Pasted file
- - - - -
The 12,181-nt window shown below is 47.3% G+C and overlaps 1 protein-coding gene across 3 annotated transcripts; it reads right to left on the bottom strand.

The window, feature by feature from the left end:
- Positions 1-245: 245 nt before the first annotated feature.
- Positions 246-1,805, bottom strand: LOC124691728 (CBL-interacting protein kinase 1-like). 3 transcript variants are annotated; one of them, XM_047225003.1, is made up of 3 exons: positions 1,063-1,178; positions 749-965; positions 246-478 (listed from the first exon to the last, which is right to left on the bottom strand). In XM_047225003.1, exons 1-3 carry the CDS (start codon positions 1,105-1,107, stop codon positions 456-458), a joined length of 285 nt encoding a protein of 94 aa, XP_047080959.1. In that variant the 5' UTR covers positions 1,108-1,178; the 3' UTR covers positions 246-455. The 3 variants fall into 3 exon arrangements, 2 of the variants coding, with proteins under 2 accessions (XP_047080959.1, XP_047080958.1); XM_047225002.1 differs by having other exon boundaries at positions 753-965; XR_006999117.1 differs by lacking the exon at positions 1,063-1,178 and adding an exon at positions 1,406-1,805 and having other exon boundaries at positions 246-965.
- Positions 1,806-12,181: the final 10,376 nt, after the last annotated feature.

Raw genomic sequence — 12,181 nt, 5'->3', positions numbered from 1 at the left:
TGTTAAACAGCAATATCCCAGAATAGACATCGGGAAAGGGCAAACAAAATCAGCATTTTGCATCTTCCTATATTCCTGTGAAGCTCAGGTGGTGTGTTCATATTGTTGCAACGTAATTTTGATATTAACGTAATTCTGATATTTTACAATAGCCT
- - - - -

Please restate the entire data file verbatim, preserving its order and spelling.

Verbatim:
The 12,181-nt window shown below is 47.3% G+C and overlaps 1 protein-coding gene across 3 annotated transcripts; it reads right to left on the bottom strand.

The window, feature by feature from the left end:
- Positions 1-245: 245 nt before the first annotated feature.
- Positions 246-1,805, bottom strand: LOC124691728 (CBL-interacting protein kinase 1-like). 3 transcript variants are annotated; one of them, XM_047225003.1, is made up of 3 exons: positions 1,063-1,178; positions 749-965; positions 246-478 (listed from the first exon to the last, which is right to left on the bottom strand). In XM_047225003.1, exons 1-3 carry the CDS (start codon positions 1,105-1,107, stop codon positions 456-458), a joined length of 285 nt encoding a protein of 94 aa, XP_047080959.1. In that variant the 5' UTR covers positions 1,108-1,178; the 3' UTR covers positions 246-455. The 3 variants fall into 3 exon arrangements, 2 of the variants coding, with proteins under 2 accessions (XP_047080959.1, XP_047080958.1); XM_047225002.1 differs by having other exon boundaries at positions 753-965; XR_006999117.1 differs by lacking the exon at positions 1,063-1,178 and adding an exon at positions 1,406-1,805 and having other exon boundaries at positions 246-965.
- Positions 1,806-12,181: the final 10,376 nt, after the last annotated feature.

Raw genomic sequence — 12,181 nt, 5'->3', positions numbered from 1 at the left:
TGTTAAACAGCAATATCCCAGAATAGACATCGGGAAAGGGCAAACAAAATCAGCATTTTGCATCTTCCTATATTCCTGTGAAGCTCAGGTGGTGTGTTCATATTGTTGCAACGTAATTTTGATATTAACGTAATTCTGATATTTTACAATAGCCT